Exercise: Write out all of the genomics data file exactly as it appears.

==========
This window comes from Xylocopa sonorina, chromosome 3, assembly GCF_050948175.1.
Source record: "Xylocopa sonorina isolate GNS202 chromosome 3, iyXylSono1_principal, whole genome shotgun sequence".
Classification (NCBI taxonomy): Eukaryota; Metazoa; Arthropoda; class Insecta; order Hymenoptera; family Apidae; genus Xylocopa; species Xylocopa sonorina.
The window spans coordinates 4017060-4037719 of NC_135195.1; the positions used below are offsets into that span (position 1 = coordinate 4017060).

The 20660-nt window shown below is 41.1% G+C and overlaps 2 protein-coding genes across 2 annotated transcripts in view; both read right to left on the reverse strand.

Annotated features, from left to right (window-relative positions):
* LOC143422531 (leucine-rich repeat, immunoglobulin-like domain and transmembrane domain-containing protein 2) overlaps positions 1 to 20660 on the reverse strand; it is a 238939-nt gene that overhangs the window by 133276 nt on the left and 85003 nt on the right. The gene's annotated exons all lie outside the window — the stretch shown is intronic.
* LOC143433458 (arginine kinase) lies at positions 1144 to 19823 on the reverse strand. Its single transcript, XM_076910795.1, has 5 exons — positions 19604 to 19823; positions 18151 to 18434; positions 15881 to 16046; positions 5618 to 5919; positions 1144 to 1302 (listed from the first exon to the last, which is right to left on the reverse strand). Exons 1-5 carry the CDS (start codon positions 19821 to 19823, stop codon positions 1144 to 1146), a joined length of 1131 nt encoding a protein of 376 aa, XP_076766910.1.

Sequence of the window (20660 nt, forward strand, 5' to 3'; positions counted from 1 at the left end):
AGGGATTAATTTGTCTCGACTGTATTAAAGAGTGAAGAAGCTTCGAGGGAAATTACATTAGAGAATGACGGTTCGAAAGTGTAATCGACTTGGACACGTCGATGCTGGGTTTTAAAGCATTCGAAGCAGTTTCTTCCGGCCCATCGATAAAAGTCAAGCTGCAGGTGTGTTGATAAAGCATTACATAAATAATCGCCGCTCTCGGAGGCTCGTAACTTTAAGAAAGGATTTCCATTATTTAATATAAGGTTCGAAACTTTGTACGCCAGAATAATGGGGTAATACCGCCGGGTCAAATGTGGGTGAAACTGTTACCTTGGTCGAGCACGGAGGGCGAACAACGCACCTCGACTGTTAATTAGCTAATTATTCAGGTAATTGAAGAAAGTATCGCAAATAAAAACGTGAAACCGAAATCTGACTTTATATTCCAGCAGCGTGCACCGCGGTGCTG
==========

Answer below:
This window comes from Xylocopa sonorina, chromosome 3, assembly GCF_050948175.1.
Source record: "Xylocopa sonorina isolate GNS202 chromosome 3, iyXylSono1_principal, whole genome shotgun sequence".
Classification (NCBI taxonomy): Eukaryota; Metazoa; Arthropoda; class Insecta; order Hymenoptera; family Apidae; genus Xylocopa; species Xylocopa sonorina.
The window spans coordinates 4017060-4037719 of NC_135195.1; the positions used below are offsets into that span (position 1 = coordinate 4017060).

The 20660-nt window shown below is 41.1% G+C and overlaps 2 protein-coding genes across 2 annotated transcripts in view; both read right to left on the reverse strand.

Annotated features, from left to right (window-relative positions):
* LOC143422531 (leucine-rich repeat, immunoglobulin-like domain and transmembrane domain-containing protein 2) overlaps positions 1 to 20660 on the reverse strand; it is a 238939-nt gene that overhangs the window by 133276 nt on the left and 85003 nt on the right. The gene's annotated exons all lie outside the window — the stretch shown is intronic.
* LOC143433458 (arginine kinase) lies at positions 1144 to 19823 on the reverse strand. Its single transcript, XM_076910795.1, has 5 exons — positions 19604 to 19823; positions 18151 to 18434; positions 15881 to 16046; positions 5618 to 5919; positions 1144 to 1302 (listed from the first exon to the last, which is right to left on the reverse strand). Exons 1-5 carry the CDS (start codon positions 19821 to 19823, stop codon positions 1144 to 1146), a joined length of 1131 nt encoding a protein of 376 aa, XP_076766910.1.

Sequence of the window (20660 nt, forward strand, 5' to 3'; positions counted from 1 at the left end):
AGGGATTAATTTGTCTCGACTGTATTAAAGAGTGAAGAAGCTTCGAGGGAAATTACATTAGAGAATGACGGTTCGAAAGTGTAATCGACTTGGACACGTCGATGCTGGGTTTTAAAGCATTCGAAGCAGTTTCTTCCGGCCCATCGATAAAAGTCAAGCTGCAGGTGTGTTGATAAAGCATTACATAAATAATCGCCGCTCTCGGAGGCTCGTAACTTTAAGAAAGGATTTCCATTATTTAATATAAGGTTCGAAACTTTGTACGCCAGAATAATGGGGTAATACCGCCGGGTCAAATGTGGGTGAAACTGTTACCTTGGTCGAGCACGGAGGGCGAACAACGCACCTCGACTGTTAATTAGCTAATTATTCAGGTAATTGAAGAAAGTATCGCAAATAAAAACGTGAAACCGAAATCTGACTTTATATTCCAGCAGCGTGCACCGCGGTGCTG